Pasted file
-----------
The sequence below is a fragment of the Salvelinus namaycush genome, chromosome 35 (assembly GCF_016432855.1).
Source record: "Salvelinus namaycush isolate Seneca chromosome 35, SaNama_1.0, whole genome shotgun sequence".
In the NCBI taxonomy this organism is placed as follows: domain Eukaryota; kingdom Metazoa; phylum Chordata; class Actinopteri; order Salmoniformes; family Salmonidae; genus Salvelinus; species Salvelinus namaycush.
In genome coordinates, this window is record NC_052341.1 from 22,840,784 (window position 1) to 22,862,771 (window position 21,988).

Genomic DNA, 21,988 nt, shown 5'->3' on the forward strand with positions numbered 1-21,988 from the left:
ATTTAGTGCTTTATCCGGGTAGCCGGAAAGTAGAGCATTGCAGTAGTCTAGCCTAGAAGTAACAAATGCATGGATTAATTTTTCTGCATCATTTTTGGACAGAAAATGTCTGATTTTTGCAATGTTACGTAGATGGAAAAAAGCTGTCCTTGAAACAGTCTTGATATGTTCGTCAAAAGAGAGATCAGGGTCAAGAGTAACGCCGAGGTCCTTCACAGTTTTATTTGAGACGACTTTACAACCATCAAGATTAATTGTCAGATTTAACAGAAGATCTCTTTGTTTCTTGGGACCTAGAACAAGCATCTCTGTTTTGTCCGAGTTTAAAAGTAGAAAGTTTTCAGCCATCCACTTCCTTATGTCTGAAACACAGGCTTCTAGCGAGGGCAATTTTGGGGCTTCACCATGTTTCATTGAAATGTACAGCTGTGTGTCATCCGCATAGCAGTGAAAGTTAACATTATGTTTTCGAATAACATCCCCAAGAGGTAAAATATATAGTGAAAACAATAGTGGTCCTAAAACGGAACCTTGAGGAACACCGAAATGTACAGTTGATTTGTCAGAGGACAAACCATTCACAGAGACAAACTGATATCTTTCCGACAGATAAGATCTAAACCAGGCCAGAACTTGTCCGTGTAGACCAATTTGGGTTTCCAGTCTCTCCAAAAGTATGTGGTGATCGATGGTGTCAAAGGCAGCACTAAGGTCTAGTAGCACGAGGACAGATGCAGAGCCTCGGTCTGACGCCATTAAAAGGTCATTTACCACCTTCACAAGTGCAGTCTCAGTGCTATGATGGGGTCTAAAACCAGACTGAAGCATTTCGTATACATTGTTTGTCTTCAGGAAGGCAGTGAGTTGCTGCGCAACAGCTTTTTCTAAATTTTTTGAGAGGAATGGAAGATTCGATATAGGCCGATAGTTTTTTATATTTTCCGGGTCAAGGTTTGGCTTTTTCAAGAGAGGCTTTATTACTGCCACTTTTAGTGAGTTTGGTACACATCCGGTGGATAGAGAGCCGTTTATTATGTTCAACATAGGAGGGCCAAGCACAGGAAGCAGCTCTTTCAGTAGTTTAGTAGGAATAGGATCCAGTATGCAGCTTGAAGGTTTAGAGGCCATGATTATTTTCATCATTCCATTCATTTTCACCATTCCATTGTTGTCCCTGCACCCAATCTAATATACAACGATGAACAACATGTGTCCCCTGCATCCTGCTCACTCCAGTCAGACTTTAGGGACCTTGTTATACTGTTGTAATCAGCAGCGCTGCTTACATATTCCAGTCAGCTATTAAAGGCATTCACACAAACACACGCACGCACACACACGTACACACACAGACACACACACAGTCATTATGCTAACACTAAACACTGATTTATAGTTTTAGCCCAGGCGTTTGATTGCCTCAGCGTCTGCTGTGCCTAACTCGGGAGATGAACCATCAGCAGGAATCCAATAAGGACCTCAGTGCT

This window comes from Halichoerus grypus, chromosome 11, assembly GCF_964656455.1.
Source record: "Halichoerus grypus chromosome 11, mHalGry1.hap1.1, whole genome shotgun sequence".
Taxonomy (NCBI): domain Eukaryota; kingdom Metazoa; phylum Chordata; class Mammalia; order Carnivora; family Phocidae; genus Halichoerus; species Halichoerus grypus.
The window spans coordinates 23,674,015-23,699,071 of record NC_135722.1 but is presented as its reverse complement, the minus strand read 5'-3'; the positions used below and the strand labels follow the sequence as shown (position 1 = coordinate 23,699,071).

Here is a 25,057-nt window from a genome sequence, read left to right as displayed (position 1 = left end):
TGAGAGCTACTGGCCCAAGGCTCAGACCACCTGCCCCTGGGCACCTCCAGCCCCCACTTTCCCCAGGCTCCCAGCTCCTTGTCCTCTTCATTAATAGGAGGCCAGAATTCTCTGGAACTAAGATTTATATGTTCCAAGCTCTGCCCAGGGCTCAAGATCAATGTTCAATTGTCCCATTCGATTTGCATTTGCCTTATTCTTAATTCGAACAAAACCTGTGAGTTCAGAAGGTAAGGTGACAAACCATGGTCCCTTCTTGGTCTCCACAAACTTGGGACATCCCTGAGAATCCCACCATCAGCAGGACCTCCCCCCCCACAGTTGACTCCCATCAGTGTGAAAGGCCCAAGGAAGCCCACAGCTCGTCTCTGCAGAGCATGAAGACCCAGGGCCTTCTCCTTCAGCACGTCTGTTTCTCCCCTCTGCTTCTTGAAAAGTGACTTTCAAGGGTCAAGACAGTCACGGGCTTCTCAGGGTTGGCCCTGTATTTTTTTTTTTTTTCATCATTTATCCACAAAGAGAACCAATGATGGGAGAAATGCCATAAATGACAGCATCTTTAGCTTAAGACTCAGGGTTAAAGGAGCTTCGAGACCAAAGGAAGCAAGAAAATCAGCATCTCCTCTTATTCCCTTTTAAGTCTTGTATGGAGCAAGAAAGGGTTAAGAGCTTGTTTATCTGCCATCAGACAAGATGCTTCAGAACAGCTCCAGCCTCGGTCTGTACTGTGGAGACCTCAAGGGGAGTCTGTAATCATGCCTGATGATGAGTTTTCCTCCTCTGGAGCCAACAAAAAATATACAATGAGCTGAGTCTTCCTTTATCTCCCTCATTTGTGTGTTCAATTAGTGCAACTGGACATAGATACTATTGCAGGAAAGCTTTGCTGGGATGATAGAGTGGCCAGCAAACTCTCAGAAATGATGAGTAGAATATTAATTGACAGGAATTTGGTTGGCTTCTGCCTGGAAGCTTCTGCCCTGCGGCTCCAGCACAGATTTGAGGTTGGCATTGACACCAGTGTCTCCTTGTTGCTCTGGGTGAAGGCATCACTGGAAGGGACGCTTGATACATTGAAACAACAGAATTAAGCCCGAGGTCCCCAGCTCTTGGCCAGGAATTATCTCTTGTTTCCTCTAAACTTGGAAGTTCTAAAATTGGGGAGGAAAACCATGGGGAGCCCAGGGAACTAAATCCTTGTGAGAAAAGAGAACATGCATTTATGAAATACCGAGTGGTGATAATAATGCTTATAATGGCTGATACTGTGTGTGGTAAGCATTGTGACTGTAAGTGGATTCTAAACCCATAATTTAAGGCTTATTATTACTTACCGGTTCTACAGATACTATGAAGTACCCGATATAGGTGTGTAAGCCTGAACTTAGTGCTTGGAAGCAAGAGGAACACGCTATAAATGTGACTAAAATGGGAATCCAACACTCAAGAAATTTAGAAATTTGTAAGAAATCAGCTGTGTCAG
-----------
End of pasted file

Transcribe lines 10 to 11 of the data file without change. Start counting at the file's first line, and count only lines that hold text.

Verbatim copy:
The window spans coordinates 23,674,015-23,699,071 of record NC_135722.1 but is presented as its reverse complement, the minus strand read 5'-3'; the positions used below and the strand labels follow the sequence as shown (position 1 = coordinate 23,699,071).

Here is a 25,057-nt window from a genome sequence, read left to right as displayed (position 1 = left end):